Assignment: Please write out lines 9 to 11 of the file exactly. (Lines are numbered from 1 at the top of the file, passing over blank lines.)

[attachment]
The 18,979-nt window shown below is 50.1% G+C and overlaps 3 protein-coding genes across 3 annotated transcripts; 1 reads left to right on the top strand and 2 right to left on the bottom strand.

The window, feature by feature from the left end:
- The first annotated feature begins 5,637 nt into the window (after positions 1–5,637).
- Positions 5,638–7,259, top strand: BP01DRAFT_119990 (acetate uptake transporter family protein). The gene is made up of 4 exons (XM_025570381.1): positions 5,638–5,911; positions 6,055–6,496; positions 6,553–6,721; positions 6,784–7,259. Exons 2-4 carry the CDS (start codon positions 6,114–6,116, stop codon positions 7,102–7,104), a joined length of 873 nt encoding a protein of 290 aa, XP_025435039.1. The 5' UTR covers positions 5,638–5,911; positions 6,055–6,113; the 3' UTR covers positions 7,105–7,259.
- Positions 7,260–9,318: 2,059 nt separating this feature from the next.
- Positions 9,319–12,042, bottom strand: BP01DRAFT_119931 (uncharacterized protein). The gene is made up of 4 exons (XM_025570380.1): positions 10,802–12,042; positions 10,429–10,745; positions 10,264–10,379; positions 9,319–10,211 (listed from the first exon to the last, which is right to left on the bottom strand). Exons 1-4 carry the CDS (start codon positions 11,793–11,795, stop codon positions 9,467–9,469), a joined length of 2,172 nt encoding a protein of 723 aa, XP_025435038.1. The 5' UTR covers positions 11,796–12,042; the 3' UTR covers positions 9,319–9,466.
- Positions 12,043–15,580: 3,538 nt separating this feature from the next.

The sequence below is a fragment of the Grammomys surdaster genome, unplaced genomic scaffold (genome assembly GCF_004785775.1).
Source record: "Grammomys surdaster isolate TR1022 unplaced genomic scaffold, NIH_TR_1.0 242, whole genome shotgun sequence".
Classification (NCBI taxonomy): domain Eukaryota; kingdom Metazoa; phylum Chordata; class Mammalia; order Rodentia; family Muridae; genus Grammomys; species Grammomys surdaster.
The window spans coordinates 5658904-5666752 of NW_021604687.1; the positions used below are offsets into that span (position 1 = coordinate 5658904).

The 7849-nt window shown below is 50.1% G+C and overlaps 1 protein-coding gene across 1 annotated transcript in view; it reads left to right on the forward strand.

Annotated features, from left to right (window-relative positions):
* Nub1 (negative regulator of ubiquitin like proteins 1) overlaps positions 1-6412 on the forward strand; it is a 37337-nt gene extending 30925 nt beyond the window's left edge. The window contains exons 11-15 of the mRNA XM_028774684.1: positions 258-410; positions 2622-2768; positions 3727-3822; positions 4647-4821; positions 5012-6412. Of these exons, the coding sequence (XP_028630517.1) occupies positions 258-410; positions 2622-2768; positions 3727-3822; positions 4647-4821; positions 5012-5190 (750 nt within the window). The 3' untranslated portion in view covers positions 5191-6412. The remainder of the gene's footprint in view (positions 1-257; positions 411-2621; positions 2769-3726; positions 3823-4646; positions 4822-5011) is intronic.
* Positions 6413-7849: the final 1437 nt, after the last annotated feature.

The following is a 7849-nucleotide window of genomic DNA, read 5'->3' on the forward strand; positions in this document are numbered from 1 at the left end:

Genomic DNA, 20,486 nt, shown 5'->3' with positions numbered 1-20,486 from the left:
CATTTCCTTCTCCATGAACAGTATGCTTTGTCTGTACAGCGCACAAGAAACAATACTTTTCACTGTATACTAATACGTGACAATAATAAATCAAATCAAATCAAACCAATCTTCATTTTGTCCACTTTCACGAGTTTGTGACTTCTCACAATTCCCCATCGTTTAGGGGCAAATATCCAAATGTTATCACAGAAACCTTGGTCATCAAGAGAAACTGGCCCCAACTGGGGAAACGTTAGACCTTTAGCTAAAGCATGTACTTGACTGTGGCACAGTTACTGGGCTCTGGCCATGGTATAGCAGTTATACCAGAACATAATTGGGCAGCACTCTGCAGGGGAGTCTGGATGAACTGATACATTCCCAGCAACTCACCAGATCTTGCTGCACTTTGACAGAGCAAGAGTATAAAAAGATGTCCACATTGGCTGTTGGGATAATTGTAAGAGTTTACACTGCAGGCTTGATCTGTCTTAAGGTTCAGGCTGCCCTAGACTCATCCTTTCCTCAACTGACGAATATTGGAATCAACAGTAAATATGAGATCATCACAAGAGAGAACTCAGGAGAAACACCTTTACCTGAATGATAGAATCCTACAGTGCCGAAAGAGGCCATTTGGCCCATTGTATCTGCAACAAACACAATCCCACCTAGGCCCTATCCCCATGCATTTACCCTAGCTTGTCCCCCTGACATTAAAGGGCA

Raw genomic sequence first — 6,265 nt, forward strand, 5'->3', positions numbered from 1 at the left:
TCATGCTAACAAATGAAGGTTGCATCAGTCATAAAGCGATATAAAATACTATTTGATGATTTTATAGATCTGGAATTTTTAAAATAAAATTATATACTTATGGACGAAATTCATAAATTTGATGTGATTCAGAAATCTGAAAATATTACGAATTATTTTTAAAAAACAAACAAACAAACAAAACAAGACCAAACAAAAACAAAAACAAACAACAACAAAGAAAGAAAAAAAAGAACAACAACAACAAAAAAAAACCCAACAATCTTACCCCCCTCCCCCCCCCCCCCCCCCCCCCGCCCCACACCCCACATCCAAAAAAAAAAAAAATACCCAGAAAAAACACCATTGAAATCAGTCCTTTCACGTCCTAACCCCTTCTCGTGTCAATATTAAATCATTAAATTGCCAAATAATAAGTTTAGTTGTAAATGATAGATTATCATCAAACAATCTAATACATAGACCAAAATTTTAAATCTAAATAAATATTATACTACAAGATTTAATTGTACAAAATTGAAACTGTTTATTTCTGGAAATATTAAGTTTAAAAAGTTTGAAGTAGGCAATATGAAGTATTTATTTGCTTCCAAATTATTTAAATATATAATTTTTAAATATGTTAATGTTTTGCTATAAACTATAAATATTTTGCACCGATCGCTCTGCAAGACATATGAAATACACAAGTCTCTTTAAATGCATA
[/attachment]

Source record: "Grammomys surdaster isolate TR1022 unplaced genomic scaffold, NIH_TR_1.0 242, whole genome shotgun sequence".
Classification (NCBI taxonomy): domain Eukaryota; kingdom Metazoa; phylum Chordata; class Mammalia; order Rodentia; family Muridae; genus Grammomys; species Grammomys surdaster.
The window spans coordinates 5658904-5666752 of NW_021604687.1; the positions used below are offsets into that span (position 1 = coordinate 5658904).